Sometimes it feels like there’s only so much we can do in our efforts to be environmentally friendly. We can invest in reusables, but maybe we still need to drive to work if we don’t have reliable public transit. We can eat less meat, but maybe we don’t want to miss out on a trip that requires a carbon-heavy flight. Sure, corporations are responsible for a huge chunk of greenhouse gases, but we also all have a personal carbon footprint. Buying offsets—paying to reduce in some way the emissions you’ve generated—has become a popular Band-Aid to some of these conundrums. A new offset program lets you do it by helping people who live in rain forest communities.
Health in Harmony focuses on two areas of health: that of the planet, and that of individuals who live in and around rain forests. Those communities, such as one in Gunung Palung National Park on the island of Borneo, love their forests, but many of them have also had to resort to illegal logging to pay for things such as healthcare, says Kinari Webb, Health in Harmony founder. The nonprofit addresses both these issues by investing in reforestation, which helps to revitalize forests, sequester carbon from the atmosphere, and provide much-needed habitats for orangutans; and by providing healthcare to rain forest locals.
Those residents can pay for that care with seedlings and also receive training in other money-making efforts such as organic farming so they can leave logging behind. These locals also receive money to help plant and maintain these new trees, and those teams of planters are often led by women, per the nonprofit.
In its first 10 years, Health in Harmony says it saw a 90% drop in logging households in their locations, and it helped grow back 52,000 acres of rain forest. They also saw a 67% decline in infant mortality within those communities, “which basically tells you the communities are doing better, they’re healthier and happier, and at the same time the forest is protected and in fact regrowing,” Webb says. Now, the nonprofit has launched a new carbon offset program, which allows anyone to donate to reforestation efforts—$4 buys one seedling, and five seedlings can sequester one metric ton of carbon from the atmosphere over 10 years—while also investing in these indigenous communities.
A big reason for this effort is that the people in these rain forest communities were asking for it, Webb says. “After 10 years when logging dramatically declined, we [asked] ‘What do you all need and want now?’ These communities are still very poor, but the number one request was for reforestation,” she says. “The other is that, while we know that reducing emissions is very important, we also know that . . . we just can’t go to zero. It’s essentially impossible. Most of those changes that need to happen are system-wide changes, which means that on an individual basis and a company-wide basis, people need an option to be able to offset.”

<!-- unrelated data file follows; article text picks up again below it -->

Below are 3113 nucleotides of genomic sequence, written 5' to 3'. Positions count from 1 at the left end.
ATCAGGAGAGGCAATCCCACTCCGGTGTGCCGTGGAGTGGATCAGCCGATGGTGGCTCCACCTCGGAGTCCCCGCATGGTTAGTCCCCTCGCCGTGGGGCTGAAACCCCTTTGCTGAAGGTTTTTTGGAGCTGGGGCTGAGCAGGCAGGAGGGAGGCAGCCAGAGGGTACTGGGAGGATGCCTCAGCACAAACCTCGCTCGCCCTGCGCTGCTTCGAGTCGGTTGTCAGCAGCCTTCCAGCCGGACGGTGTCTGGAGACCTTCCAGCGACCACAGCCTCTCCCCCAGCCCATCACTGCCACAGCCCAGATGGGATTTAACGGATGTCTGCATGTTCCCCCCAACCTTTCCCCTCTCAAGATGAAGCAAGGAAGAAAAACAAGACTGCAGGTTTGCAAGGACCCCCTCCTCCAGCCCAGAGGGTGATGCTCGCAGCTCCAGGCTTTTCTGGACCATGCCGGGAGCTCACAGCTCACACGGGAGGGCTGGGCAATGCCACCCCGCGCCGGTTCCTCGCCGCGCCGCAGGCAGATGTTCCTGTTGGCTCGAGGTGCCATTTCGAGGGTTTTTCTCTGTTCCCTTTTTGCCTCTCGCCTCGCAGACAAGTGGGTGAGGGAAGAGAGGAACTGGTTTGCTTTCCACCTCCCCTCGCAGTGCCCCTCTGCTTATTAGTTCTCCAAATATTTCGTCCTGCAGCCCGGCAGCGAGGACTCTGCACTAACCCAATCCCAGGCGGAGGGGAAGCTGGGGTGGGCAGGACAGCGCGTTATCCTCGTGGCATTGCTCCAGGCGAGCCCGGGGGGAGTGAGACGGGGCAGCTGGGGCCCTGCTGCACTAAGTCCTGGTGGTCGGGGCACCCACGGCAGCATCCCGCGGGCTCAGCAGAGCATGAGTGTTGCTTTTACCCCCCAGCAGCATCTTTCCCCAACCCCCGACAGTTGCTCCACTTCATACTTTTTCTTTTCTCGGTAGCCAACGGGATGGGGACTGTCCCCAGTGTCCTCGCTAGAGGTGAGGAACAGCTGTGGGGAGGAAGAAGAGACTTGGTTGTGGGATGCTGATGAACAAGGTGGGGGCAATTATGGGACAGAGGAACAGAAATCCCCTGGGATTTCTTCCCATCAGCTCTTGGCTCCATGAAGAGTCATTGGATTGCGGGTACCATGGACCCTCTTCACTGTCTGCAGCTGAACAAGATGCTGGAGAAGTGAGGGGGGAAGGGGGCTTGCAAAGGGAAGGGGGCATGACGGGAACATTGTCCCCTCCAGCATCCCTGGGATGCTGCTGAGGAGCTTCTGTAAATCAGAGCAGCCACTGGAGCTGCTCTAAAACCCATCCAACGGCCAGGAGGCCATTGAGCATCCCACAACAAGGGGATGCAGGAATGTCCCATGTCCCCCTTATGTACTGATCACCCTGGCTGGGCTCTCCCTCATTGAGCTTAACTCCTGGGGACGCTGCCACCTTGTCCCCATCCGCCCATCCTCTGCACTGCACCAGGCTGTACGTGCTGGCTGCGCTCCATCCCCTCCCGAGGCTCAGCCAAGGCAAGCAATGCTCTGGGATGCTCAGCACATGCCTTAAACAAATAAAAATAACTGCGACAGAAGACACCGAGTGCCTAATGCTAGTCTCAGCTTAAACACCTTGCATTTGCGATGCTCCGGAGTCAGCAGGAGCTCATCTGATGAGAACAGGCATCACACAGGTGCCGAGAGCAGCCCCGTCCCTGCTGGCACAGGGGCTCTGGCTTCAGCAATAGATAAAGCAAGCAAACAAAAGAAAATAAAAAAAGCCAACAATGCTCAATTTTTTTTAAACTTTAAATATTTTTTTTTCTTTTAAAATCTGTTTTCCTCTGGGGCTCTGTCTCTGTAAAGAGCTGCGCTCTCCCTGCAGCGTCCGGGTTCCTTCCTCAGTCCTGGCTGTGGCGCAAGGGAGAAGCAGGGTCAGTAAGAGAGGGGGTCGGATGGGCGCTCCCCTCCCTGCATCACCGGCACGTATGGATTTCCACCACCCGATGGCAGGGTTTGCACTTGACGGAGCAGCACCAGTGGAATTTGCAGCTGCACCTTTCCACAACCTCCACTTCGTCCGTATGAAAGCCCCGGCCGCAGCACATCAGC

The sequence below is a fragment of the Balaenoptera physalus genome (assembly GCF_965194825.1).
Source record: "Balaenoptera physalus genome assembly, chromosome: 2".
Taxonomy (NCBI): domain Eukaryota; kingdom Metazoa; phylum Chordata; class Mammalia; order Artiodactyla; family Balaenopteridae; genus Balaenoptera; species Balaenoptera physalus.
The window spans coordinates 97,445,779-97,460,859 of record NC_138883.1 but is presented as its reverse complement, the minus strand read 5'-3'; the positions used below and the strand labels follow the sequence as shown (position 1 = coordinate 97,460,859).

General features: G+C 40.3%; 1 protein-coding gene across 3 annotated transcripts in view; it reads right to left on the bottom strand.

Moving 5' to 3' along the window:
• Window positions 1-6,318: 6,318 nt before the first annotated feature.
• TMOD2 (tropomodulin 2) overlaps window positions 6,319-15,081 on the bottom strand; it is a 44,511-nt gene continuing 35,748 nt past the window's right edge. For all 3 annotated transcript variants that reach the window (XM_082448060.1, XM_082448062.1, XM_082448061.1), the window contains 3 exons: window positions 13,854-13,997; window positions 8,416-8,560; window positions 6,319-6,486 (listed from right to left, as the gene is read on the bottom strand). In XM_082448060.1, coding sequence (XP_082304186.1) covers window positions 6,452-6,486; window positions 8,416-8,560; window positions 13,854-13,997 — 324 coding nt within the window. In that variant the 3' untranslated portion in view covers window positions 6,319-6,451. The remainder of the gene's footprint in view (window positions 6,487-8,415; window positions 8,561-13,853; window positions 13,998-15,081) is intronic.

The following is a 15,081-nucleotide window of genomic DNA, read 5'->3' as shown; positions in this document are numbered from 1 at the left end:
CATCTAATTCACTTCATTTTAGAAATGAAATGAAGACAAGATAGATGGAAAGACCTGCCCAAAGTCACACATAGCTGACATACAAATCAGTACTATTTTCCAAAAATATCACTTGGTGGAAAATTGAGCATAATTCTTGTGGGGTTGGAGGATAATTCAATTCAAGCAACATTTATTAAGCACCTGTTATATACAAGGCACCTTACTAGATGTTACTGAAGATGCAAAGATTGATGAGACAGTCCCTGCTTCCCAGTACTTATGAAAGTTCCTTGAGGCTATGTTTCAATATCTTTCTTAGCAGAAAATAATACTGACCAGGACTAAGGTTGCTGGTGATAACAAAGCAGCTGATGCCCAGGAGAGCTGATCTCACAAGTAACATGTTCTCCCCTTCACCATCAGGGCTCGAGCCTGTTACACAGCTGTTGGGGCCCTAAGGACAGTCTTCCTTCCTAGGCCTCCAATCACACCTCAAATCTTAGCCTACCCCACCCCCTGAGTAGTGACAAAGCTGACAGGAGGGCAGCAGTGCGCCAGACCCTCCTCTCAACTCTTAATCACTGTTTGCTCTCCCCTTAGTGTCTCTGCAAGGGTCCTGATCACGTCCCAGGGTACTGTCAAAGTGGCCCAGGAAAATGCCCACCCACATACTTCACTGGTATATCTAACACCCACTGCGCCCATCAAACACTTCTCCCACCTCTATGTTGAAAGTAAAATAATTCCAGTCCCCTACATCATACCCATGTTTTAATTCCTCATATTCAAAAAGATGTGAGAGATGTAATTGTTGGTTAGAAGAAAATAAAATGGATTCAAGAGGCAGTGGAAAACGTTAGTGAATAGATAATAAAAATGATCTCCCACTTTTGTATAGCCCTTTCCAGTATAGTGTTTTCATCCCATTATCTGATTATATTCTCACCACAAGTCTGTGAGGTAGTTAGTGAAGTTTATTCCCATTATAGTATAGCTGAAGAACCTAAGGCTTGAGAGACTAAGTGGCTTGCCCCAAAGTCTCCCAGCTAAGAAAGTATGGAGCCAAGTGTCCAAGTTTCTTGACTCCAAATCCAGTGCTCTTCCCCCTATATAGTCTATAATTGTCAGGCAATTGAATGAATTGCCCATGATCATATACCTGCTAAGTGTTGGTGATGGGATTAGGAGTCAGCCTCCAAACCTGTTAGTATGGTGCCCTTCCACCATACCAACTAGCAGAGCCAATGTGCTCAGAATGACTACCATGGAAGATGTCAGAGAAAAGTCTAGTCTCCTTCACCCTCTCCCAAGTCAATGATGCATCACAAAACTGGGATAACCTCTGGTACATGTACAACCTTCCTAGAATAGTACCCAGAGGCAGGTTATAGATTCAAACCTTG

For the carbon offset tool, you can enter the number of hours you spent on a flight or gallons of gas your car has guzzled to get a calculation of how much you should donate to offset those emissions (the average person’s year of car travel can be offset for $96, per the nonprofit). You can also add in any additional carbon to offset; the average American is responsible for 19 tons of CO2 emissions a year, and if you want to completely cancel that out with new trees, Webb says that can be offset for a monthly donation of $31.75.
“We’re also very excited about companies doing this, companies not only interested in offsetting their carbon for travel but also, say, the amount of data storage carbon,” Webb adds. “It’s not just about looking good to your customers, although it certainly does look good to customers, right? It’s about a long-term investment in the sustainability of your own life, of our whole society, and of your company, because if we continue on the track that we’re currently going down, no one’s company is going to be doing well.”
Webb says they wanted to provide a “high quality” offset, meaning an option that avoids “monoculture” replanting, which doesn’t do anything to replace the biodiversity of a forest, and an option that actually survives instead of being immediately cut down by future logging or killed by fires. The nonprofit plans more than 100 species of trees, including indigenous fruit trees native to Borneo and their other reforestation sites. Health in Harmony says these sites have an 80% survival rate over 10 years, and to ensure the seedlings turn into carbon-sequestering trees, the nonprofit also invests in the care and maintenance of those seedlings—through watering, weeding, and fire prevention—for the first three years.
“After three years they’re much stronger, they’ve got a good root system, and they’re fine on their own,” Webb says, “[though] we continue to prevent fire forever.” That survival rate is also taken into account in the carbon offset calculator by planting more trees than actually necessary for that amount of carbon sequestering, just in case they don’t all survive. Currently, Health in Harmony is planting in Indonesian Borneo and just started a reforestation program in Madagascar. The organization hopes to expand to Brazil this year as well, where it aims, with the help of donations through this offset tool, to plant more than a million trees in total over the next five years.